Real World Examples

Twitter: There is a page on their error codes and responses. I found amusement in the 420 error being defined as “Enhance Your Calm” when you exceed rate limits.  Twitter defines a field “error” (which probably can be included in any regular response structure) which is an array of error objects, each object having a “code” and a “message”.  They have a separate list of code values at this level, and the documentation matches code values with HTTP response codes (in most cases).

Stack Overflow: All responses are wrapped in a envelope.  Error handling Page says they always return either 200 success, or 400 failure. There are special cases where other return codes are used.  On a discussion forum someone said this: “Stack Overflow for example sends out an object with response, data and message properties. The response I believe contains true or false to indicate if the operation was successful (usually for write operations).”

The book Restful Web Services recommends using 400 for the error response in all cases.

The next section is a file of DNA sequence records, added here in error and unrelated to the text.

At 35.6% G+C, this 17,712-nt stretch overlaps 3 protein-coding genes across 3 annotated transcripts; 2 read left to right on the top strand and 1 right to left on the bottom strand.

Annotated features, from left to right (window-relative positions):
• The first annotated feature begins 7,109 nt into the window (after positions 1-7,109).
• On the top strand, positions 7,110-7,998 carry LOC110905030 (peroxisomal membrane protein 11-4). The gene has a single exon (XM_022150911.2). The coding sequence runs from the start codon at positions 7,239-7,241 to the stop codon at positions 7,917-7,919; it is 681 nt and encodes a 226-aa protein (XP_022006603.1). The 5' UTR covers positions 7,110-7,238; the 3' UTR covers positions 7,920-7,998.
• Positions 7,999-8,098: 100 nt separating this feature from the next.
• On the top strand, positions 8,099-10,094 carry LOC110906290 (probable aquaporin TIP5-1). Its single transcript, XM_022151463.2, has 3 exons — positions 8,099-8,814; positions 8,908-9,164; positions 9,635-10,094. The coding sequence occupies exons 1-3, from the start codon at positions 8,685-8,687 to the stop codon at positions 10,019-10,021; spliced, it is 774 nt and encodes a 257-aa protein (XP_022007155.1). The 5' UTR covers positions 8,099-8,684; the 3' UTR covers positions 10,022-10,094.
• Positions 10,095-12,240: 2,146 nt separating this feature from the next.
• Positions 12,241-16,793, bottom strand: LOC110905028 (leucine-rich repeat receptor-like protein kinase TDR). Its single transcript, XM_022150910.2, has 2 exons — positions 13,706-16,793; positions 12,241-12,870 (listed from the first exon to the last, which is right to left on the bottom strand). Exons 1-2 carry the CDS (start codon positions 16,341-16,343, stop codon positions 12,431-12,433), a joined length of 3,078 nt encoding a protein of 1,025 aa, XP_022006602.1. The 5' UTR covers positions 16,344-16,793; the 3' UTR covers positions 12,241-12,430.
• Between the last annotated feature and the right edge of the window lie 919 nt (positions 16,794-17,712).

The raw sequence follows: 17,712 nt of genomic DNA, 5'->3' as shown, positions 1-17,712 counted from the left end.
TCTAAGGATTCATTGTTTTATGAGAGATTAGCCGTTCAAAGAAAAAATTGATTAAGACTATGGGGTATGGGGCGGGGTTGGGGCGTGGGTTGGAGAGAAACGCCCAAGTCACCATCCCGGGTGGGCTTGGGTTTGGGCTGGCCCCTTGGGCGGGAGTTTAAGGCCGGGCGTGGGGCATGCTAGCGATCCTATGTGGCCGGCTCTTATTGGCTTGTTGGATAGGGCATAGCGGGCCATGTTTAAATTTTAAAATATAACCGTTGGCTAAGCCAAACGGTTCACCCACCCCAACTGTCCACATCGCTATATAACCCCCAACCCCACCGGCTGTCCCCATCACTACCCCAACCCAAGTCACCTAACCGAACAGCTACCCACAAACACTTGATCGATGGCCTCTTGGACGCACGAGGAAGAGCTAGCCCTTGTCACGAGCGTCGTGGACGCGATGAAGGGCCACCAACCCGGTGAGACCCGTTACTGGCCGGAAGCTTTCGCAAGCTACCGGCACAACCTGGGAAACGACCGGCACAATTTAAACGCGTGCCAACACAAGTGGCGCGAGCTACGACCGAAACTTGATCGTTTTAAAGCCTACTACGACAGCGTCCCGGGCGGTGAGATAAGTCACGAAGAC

Facebook, like Twitter, defines a “error” member, and that is an object with code, sub-code, type, message for developer, message for user, title for user.  It looks like you could use this member in any return object, or by itself.  They did not think about multiple errors.  They seem to believe that an error code and a subcode will describe everything.

Amazon, defines error codes as strings, and maps them to HTTP response codes. Their response is XML, but it has a member “error” with the fields code, message, request id, and resource.  They don’t seem to have a common envelope.

There is a proposal to extend HTTP to include more information, but we don’t need to wait for that.  It is likely to be “error code” based.